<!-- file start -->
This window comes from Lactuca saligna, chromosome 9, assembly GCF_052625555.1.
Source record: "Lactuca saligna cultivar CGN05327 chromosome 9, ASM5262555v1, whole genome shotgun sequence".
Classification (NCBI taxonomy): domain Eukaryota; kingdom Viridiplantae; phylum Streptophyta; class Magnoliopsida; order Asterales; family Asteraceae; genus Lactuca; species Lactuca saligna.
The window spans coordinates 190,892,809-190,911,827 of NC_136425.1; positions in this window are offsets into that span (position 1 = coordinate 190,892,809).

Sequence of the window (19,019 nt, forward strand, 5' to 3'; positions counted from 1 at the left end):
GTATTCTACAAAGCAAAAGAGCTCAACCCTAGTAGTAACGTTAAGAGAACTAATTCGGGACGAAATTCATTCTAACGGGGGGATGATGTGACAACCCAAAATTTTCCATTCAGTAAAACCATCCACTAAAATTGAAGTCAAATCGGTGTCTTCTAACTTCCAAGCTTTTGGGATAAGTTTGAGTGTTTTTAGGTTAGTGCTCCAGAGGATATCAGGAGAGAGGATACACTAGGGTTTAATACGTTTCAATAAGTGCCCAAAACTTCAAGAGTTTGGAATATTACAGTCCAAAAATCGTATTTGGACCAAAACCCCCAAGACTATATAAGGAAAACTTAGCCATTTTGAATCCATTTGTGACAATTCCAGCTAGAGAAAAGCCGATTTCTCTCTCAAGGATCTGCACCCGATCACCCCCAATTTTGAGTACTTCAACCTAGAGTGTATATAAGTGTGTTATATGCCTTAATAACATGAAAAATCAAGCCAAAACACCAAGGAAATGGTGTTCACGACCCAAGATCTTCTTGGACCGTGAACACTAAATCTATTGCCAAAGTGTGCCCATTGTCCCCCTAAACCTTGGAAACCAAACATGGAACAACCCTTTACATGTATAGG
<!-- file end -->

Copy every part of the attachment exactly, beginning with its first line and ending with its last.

This window comes from Lactuca saligna, chromosome 9, assembly GCF_052625555.1.
Source record: "Lactuca saligna cultivar CGN05327 chromosome 9, ASM5262555v1, whole genome shotgun sequence".
Classification (NCBI taxonomy): domain Eukaryota; kingdom Viridiplantae; phylum Streptophyta; class Magnoliopsida; order Asterales; family Asteraceae; genus Lactuca; species Lactuca saligna.
The window spans coordinates 190,892,809-190,911,827 of NC_136425.1; positions in this window are offsets into that span (position 1 = coordinate 190,892,809).

Sequence of the window (19,019 nt, forward strand, 5' to 3'; positions counted from 1 at the left end):
GTATTCTACAAAGCAAAAGAGCTCAACCCTAGTAGTAACGTTAAGAGAACTAATTCGGGACGAAATTCATTCTAACGGGGGGATGATGTGACAACCCAAAATTTTCCATTCAGTAAAACCATCCACTAAAATTGAAGTCAAATCGGTGTCTTCTAACTTCCAAGCTTTTGGGATAAGTTTGAGTGTTTTTAGGTTAGTGCTCCAGAGGATATCAGGAGAGAGGATACACTAGGGTTTAATACGTTTCAATAAGTGCCCAAAACTTCAAGAGTTTGGAATATTACAGTCCAAAAATCGTATTTGGACCAAAACCCCCAAGACTATATAAGGAAAACTTAGCCATTTTGAATCCATTTGTGACAATTCCAGCTAGAGAAAAGCCGATTTCTCTCTCAAGGATCTGCACCCGATCACCCCCAATTTTGAGTACTTCAACCTAGAGTGTATATAAGTGTGTTATATGCCTTAATAACATGAAAAATCAAGCCAAAACACCAAGGAAATGGTGTTCACGACCCAAGATCTTCTTGGACCGTGAACACTAAATCTATTGCCAAAGTGTGCCCATTGTCCCCCTAAACCTTGGAAACCAAACATGGAACAACCCTTTACATGTATAGG